End human rights abuses: UN experts


Sindiso Mhlophe

UNITED Nations (UN) human rights experts yesterday called on Zimbabwe to immediately end a reported pattern of disappearances and torture, saying they appear to be aimed at suppressing protests and dissent.

The call comes after three MDC youth leaders, Joanna Mamombe, Cecilia Chimbiri and Netsai Marova were allegedly abducted and tortured by State security agents after having participated in a flash demonstration in

Harare recently despite the obtaining national lockdown introduced to mitigate the spread of the coronavirus. It also comes as Home Affairs minister Kazembe Kazembe recently dismissed that the three youth leaders were abducted, saying that preliminary investigations by the police show that the alleged abduction and torture was stage-managed.

The experts, who include the special rapporteur on torture and other cruel, inhuman treatment or punishment, Nils Melzer and special rapporteur on the promotion and protection of the right to freedom of opinion and expression Clement Nyaletsossi Voule, who visited Zimbabwe in September last year, said the charges against the three women should be dropped.

“Targeting peaceful dissidents, including youth leaders, in direct retaliation for the exercise of their freedom of association, peaceful assembly and freedom of expression is a serious violation of human rights law,” the experts said.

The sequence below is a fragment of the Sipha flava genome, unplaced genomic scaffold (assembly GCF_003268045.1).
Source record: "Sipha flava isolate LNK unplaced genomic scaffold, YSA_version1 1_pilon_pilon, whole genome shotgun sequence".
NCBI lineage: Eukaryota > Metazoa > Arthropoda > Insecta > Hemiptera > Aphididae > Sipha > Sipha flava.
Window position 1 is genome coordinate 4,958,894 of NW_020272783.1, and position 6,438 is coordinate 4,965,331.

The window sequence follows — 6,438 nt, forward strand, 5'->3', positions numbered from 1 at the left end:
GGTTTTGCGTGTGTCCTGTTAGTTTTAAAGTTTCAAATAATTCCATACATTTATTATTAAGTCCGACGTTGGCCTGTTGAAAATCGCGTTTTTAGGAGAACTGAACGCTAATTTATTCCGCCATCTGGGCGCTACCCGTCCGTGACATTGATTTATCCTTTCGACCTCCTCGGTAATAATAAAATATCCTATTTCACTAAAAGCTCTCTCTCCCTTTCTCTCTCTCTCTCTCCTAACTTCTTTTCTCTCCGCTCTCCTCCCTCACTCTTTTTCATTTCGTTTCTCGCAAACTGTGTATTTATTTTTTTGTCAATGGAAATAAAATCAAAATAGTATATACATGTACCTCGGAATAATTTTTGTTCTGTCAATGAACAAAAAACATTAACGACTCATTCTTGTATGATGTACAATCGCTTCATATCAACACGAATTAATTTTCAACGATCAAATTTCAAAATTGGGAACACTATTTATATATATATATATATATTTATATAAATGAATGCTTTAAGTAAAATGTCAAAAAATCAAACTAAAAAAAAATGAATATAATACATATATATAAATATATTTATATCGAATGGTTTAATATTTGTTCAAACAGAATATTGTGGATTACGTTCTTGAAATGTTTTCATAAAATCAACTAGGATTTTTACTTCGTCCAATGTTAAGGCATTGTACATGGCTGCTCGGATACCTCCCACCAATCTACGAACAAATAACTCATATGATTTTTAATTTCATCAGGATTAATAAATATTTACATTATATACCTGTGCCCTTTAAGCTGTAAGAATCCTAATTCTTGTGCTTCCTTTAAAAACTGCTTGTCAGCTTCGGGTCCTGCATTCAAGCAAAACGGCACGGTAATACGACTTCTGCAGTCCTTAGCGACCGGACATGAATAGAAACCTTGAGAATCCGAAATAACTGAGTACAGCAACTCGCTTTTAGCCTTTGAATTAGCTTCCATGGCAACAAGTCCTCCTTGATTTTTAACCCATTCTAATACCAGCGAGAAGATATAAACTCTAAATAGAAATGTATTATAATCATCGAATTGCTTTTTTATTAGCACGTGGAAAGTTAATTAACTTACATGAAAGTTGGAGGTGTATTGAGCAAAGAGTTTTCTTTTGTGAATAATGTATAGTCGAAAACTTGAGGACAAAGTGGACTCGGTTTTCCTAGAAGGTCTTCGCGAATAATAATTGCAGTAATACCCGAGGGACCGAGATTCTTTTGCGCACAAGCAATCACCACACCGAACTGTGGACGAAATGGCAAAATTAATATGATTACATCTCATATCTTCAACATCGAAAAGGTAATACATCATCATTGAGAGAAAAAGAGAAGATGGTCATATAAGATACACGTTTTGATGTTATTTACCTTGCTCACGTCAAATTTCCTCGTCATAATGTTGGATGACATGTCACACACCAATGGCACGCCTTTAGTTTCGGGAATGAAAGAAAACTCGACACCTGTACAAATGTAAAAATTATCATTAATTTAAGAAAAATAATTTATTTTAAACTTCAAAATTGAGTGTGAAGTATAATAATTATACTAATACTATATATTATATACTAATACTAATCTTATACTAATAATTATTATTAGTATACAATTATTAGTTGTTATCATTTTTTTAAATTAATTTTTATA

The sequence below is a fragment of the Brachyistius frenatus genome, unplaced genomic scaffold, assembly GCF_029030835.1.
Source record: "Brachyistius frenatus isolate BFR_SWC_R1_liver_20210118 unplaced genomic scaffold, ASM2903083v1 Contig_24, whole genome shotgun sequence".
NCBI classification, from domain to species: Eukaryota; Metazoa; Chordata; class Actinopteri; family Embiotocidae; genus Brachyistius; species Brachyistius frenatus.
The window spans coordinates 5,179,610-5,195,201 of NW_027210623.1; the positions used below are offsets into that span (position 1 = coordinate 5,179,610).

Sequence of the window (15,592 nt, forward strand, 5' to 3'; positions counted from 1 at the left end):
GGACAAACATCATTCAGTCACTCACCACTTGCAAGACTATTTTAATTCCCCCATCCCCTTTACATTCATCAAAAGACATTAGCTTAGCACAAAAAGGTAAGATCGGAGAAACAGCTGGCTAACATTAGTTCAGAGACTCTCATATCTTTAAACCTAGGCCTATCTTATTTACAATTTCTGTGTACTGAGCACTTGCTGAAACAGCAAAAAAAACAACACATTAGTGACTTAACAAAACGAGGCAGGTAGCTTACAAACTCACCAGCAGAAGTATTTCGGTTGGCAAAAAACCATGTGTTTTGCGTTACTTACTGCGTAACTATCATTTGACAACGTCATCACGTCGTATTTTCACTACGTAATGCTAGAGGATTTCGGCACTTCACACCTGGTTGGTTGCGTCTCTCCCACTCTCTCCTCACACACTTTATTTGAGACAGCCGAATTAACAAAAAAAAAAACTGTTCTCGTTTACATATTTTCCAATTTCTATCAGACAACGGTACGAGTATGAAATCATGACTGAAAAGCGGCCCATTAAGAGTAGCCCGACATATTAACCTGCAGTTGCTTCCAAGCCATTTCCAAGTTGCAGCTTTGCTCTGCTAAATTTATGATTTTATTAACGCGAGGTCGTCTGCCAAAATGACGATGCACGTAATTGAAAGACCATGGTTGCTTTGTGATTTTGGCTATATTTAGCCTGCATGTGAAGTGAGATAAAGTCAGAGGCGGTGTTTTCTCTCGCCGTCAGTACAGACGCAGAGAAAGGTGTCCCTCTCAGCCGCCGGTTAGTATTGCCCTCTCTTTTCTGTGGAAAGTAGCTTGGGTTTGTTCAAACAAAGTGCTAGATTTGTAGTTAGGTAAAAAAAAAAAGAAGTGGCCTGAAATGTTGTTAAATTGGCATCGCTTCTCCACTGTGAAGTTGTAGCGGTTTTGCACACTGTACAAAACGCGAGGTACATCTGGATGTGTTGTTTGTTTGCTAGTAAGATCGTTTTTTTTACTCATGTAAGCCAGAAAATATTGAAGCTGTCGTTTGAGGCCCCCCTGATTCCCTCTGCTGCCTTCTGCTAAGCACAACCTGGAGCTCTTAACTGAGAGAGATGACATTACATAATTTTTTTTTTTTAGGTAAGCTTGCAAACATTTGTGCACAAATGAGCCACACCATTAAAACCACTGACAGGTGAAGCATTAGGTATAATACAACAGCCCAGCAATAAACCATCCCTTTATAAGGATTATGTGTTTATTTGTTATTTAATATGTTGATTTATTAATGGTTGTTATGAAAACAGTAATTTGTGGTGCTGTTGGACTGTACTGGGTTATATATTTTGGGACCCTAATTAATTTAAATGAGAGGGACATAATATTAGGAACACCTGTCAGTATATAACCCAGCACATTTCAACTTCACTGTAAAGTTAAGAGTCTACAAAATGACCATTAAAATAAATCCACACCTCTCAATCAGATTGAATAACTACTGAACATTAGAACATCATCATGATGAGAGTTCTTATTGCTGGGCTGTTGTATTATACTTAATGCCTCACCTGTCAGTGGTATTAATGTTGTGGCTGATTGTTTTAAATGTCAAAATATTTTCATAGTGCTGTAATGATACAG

The experts further called on Zimbabwean authorities to “urgently prosecute and punish the perpetrators of this outrageous crime, and to immediately enforce a policy of zero tolerance for abductions and torture throughout the country” to ensure the effective protection of women against sexual violence and to bring those responsible to account.

The experts expressed grave alarm over concerns that this was not an isolated instance, highlighting that in 2019 alone, 49 cases of abductions and torture were reported in Zimbabwe, without investigations leading to perpetrators being held to account.

“Enforced disappearances of women often involve sexual violence and even forced impregnation, with enormous harm inflicted not only on their physical health and integrity, but also in terms of the resulting psychological damage, social stigma and disruption of family structures,” the experts said.

“Under the absolute and non-derogable prohibition of torture and ill-treatment, which includes enforced disappearance and violence against women, Zimbabwe must take all measures in its power to prevent such abuse, to investigate suspected violations, and to bring any perpetrators to justice,” the experts added.

They also urged the government to allow official visits of UN human rights experts with a view to assessing the human rights situation in the country.

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